Tuesday, August 3, 2021

Remembering Rudy Kass

By Joel M. Reck, Deborah J. Patterson and Hon. Mark V. Green

On June 4th, Massachusetts Appeals Court Justice Rudolph Kass passed away at the age of 90.  Rudy, as he was affectionately known,
had so many varied interests and involvements over his storied career that they are impossible to fully or adequately capture.  To state that he was an exceptional lawyer, jurist, mediator/arbitrator and human being is a gross understatement.  Rudy was the antithesis of the ordinary and that was readily apparent to all those who had the good fortune of counting him as an acquaintance, friend, colleague and/or mentor.  His trademark chuckle punctuated virtually any conversation and put people at ease, at the same time as he quoted often obscure passages from great literature.  
 

Rudy was determined to, and did, excel at whatever he undertook.  Not only was Rudy successful in his legal career as a real estate lawyer, judge, Boston College Law School professor, and mediator/arbitrator, he was also impressive for living his values of hard work, decency, generosity and concern for others.  He was a real mensch in a very quiet and unobtrusive way.  By contrast, Rudy’s public persona, fueled in large part by his celebrated judicial opinions, was hardly inconspicuous.  No matter how successful he was, Rudy’s core and endearing humility never wavered.  He was a role model for countless lawyers and judges, even though the combination of his unique qualities and skills could not be duplicated.

After serving as managing editor of the Harvard Crimson student newspaper, as a stringer for Time news magazine and part time photographer for the Boston Record American newspaper during his time as a Harvard undergraduate, Rudy faced a difficult choice between pursuing a career in journalism or going to Harvard Law School.  By combining his impeccable writing skills with the practice of law at Brown Rudnick, and then for more than twenty years as a justice on the Appeals Court, Rudy was able to merge his twin professional loves of writing and the law in his memorable and well-crafted opinions.  He unleashed his natural creativity and writing ability in finely-honed phrases that provided entertainment in addition to otherwise clear and sound judicial opinions.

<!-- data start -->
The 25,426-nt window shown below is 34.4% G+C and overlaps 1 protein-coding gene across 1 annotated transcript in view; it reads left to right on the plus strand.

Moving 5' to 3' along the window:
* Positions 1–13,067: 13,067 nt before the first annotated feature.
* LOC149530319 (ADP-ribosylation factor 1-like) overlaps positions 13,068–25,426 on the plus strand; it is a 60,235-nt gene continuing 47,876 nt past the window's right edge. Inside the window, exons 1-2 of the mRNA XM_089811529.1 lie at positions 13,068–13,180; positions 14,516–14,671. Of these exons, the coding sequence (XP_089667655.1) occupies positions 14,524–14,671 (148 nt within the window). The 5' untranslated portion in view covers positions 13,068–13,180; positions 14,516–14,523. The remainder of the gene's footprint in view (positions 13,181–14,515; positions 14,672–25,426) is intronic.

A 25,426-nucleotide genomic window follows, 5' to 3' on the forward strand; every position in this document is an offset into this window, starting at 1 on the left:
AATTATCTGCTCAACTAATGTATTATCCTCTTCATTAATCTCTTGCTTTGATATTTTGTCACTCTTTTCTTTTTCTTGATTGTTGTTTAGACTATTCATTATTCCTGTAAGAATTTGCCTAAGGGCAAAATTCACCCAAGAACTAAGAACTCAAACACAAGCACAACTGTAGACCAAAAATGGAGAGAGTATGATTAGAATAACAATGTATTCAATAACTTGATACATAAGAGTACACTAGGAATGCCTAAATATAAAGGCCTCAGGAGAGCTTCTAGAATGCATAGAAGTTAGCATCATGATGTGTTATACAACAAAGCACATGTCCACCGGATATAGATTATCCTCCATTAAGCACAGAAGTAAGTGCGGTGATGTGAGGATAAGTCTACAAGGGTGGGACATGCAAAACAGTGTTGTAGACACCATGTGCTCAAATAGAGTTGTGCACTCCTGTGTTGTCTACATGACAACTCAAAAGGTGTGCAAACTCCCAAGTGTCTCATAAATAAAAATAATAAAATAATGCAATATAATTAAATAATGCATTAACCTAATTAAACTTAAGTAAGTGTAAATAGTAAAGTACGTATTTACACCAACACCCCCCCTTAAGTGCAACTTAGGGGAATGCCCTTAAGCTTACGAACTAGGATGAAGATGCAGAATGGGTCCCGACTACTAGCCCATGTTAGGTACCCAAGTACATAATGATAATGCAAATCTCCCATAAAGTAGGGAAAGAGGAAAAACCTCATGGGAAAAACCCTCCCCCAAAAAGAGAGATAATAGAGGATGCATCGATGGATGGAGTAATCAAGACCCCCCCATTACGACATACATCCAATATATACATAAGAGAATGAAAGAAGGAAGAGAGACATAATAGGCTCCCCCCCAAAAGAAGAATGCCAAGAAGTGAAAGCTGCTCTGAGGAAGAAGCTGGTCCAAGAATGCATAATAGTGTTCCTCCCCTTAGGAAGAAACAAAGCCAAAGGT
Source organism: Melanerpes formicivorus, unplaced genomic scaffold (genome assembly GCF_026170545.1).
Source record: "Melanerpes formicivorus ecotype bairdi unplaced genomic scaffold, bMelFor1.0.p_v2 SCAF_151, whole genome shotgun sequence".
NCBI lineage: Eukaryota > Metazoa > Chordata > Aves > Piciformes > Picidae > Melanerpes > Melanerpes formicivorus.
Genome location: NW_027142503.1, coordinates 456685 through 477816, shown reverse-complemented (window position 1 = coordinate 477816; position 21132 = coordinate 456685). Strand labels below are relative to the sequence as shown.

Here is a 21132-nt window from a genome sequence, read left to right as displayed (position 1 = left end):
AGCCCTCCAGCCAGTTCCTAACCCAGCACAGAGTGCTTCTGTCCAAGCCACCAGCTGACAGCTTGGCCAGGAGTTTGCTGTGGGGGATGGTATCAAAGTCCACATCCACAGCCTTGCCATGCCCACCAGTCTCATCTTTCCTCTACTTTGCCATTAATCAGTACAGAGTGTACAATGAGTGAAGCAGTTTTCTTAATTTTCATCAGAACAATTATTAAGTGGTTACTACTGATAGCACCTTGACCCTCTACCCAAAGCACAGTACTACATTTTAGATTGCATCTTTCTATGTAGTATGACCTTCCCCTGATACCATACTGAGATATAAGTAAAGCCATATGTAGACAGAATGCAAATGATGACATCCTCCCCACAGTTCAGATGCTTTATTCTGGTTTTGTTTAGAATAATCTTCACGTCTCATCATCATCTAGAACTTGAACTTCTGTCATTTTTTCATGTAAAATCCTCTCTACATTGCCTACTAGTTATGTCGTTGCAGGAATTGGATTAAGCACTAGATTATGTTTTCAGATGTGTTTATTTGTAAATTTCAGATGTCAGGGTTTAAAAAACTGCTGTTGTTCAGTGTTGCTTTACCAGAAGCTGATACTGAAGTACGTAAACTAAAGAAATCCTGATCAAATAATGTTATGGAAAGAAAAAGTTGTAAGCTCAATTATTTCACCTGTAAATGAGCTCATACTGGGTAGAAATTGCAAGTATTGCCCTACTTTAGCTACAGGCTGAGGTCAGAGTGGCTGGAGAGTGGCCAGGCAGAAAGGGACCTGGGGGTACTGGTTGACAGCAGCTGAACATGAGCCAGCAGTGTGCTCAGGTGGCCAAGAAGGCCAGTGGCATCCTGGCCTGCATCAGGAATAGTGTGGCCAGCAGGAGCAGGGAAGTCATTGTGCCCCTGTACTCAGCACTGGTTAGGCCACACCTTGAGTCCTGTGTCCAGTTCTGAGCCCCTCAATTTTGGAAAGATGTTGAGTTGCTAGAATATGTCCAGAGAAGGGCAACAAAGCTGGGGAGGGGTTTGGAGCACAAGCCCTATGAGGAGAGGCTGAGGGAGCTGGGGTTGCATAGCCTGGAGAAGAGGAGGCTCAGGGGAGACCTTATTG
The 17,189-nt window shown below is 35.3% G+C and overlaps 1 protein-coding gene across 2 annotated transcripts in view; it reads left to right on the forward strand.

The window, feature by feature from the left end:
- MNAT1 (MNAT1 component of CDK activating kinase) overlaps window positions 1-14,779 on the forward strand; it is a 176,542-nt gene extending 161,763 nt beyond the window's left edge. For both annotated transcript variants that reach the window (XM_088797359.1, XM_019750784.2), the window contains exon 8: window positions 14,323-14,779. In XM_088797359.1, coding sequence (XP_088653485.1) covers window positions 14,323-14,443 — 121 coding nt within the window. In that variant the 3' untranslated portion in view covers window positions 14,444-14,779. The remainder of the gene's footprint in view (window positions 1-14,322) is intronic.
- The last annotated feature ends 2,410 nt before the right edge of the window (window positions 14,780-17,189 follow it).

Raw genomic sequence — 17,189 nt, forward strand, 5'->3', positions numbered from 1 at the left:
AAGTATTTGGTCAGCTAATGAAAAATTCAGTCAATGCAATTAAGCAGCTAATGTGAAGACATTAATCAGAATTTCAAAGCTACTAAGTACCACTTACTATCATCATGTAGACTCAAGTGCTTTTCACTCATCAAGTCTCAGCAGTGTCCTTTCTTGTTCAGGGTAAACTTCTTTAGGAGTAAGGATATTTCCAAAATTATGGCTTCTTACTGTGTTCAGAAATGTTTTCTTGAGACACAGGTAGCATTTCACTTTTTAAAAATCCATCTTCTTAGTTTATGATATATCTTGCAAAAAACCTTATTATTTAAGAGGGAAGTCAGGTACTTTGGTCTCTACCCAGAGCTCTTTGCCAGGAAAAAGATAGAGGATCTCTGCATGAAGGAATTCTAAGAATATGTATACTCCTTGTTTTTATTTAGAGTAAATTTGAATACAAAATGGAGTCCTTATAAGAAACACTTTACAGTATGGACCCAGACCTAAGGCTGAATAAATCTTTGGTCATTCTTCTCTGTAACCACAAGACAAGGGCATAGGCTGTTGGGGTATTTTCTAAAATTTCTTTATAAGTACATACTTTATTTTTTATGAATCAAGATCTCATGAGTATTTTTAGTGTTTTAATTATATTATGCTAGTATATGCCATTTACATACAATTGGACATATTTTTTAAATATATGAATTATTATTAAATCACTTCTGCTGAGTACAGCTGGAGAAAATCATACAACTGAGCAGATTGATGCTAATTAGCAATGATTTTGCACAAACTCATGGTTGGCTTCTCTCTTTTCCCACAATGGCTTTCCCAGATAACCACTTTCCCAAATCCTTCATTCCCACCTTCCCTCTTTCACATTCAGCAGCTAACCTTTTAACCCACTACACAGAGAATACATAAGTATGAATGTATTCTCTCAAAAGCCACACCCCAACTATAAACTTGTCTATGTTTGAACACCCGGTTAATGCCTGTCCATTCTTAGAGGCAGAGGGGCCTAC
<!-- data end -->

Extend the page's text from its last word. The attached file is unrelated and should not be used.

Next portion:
Those familiar with his work may debate their own favorites, but we offer a few examples here.  In Allen v. Batchelder, for example, he explained the concept of ouster – the doctrine by which one fractional owner of property may extinguish the interest of another – by telling the story from an unusual perspective, opening the opinion with the following unforgettable line:  "Sebastian, the tobacco-chewing sheep, would be disconcerted by this appeal."  He went on to explain that Sebastian's prominence on the Allen family farm in Chilmark was among the many factors supporting the notoriety of their occupation of the property.  A question that often-bedeviled buyers and sellers of property was how to determine the precise moment when parties became bound during their progression from an offer to purchase to full agreement.  In Goren v. Royal Investments, Rudy offered a simple and pragmatic, but also evocative, framework: "There is commercial utility" he observed "in allowing persons to hug before they marry."  In determining the contours of a noncompetition covenant in a commercial lease, the case of Kobayashi v. Orion Ventures required him to delve deeply into what constitutes a delicatessen, including a footnote recounting the classic comment by the proprietor of the Carnegie Deli in New York following a robbery: "Idiots – they took the money and left the pastrami!"  (Footnote 9 of the same opinion illustrates the circular logic of an argument by reference to dialogue from a Gilbert and Sullivan play).  He was surely one of the most visible members of the Appeals Court in its history, and remains one of those most often cited.